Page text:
Australian canoe sprint coach Jimmy Owens believes the rock-solid friendship of Ken Wallace and Lachlan Tame has been a key ingredient to their Olympic medal success in Rio.
Tame and Wallace won bronze in the K2 1000 on Thursday, barely three years after coming together as a combination.
Owens was instrumental in the decision to pair sprinter Tame with the canoeing workhorse, Wallace, and the combination returned immediate results be winning consecutive World Championship silver medals.
“The journey when it first started, getting them together, was a tough one to be honest,” Owens said after the bronze medal performance.
“But they were great mates from the start, and even right to the end today, they’re great mates again.
“They’ve shared a tremendous journey. To go through three major competitions, two World Championships and an Olympic Games, and stay on the podium like that is fantastic and a real credit to their mateship and their commitment to each other, I’m really proud of them.”
Owens said despite his protestations, Tame has developed into a formidable 1000 metre paddler.
“People always come back for more when they say they hate it, because they want to get better at it,” he said.
“He’s a tremendous athlete, we know that from his single ski titles in surf lifesaving, and that’s not a 30-second event, that can go up to four or five minutes.
“We know the endurance is there, we just need to hone it for kayaking. The journey I started with Loccy was just about telling him how he’s just got to do the strokes, and he’s never forgotten that and that’s important in where he’s at today.
“He’s developed the strokes for kayaking and that’s been fantastic for his development in the boat. Kenny’s leadership and knowledge with the sport has really shaped him as well for this boat.”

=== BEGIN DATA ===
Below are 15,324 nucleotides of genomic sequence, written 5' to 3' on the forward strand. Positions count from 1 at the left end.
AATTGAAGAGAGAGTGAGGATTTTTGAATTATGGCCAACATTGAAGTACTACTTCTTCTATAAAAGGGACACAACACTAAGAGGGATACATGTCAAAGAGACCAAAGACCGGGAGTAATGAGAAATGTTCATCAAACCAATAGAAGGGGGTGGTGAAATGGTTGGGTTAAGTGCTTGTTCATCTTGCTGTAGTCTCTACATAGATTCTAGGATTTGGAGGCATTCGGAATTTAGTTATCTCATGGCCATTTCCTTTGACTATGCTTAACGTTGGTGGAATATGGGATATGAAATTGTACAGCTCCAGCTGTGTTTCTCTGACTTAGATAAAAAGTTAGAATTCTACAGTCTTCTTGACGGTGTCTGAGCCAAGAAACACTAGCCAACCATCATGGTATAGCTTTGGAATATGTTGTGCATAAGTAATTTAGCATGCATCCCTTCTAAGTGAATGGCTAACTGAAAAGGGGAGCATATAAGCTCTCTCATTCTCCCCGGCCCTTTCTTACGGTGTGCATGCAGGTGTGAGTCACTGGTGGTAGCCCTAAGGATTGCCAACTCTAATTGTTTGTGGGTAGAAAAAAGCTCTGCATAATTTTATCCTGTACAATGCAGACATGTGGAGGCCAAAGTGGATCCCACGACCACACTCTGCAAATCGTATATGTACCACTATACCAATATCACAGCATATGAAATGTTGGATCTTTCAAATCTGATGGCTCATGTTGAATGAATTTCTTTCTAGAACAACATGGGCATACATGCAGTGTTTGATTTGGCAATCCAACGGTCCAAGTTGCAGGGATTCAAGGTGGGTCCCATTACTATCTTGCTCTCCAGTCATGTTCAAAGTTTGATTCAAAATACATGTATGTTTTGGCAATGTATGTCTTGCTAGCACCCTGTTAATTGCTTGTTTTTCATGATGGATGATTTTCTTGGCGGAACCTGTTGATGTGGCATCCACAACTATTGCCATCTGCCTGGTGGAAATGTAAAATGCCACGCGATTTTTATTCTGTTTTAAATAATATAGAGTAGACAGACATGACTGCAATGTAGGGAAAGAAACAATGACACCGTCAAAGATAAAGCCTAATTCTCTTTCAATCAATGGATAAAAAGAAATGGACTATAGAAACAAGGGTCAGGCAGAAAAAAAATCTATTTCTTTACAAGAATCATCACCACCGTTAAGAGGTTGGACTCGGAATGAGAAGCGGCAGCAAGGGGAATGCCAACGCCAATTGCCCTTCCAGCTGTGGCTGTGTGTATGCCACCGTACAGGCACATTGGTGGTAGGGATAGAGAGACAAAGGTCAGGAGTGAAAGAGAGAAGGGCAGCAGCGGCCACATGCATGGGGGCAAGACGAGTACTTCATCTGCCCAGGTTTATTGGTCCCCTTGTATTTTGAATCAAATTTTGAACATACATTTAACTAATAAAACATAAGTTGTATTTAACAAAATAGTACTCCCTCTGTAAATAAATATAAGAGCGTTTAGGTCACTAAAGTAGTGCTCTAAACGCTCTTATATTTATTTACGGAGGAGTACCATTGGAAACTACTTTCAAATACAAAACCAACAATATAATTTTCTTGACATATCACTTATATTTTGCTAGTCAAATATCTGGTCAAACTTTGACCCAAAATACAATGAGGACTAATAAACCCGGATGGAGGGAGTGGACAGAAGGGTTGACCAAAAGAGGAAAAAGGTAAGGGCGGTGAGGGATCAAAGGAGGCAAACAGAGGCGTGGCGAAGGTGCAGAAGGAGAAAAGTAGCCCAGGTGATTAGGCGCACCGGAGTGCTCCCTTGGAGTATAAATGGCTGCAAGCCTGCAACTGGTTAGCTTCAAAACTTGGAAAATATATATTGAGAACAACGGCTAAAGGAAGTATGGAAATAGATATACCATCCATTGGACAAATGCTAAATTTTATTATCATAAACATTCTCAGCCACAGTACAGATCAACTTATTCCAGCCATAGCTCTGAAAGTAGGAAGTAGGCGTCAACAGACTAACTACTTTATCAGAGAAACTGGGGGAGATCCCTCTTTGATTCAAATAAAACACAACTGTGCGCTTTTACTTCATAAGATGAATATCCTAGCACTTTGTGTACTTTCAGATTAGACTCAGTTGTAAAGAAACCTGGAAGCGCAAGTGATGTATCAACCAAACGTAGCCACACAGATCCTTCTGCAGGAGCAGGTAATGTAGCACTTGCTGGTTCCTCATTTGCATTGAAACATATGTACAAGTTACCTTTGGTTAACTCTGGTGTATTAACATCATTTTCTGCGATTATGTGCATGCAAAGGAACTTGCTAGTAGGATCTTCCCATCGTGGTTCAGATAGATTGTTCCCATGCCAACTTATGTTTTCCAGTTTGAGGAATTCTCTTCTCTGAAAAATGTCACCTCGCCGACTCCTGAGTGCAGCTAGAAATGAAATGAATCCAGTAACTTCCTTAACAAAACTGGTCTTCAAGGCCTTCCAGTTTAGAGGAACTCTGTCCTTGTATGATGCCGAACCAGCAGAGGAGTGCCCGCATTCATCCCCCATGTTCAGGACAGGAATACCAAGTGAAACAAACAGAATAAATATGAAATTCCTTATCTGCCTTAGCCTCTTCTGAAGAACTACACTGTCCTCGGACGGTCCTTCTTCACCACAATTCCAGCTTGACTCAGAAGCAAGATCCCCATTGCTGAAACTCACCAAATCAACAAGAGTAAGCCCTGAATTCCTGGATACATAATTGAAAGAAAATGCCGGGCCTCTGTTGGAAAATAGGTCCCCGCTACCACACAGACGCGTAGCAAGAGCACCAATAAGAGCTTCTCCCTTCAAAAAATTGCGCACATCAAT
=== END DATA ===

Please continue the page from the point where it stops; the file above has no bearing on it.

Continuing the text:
Owens is excited about where Tame and Wallace have come from, and he’s also excited about where they might go in the future.
He said the relationship the pair have built together can only strengthen their race performances.
“You couldn’t get a better pairing in regard to how those boys can work together,” he said.
“They really lift each other, motivate each other, keep each other honest. They work for each other so it’s wonderful to see that.”
He also has no doubt about the endurance of Wallace, who announced after the K2 that he would like to keep paddling until Tokyo in 2020.
That would give the Gold Coast lifesaver four Olympics, and Owens said if anyone can achieve that record, it’s Ken Wallace.
“The guy’s just driven, he’s really driven,” he said.
“He’s not done yet, he wants more, he enjoys the sport, he’s really found his passion for this sport over this quad, and that’s important.
“If you don’t have the passion you really can’t fire in training and in your deliverance. That’s been something Kenny has always had, his passion to deliver for himself, let alone the people around him and the support staff, how much he wants to help everyone.
Owens is also quietly confident the new-look K4 1000 combination of Wallace, Riley Fitzsimmons, Jacob Clear and Jordan Wood will do Australia proud.
“We’ve had a perfect prep, like the K2 today, it was a perfect prep,” he said.
“I believe that we are there, I believe we can defend that medal.
“I’ll be damn proud if the boys put out the perfect race for themselves, and if they come eighth, I’ll be proud of them, but I know we’ll be in that race and I know that we’ll give that gold medal a run for its money.”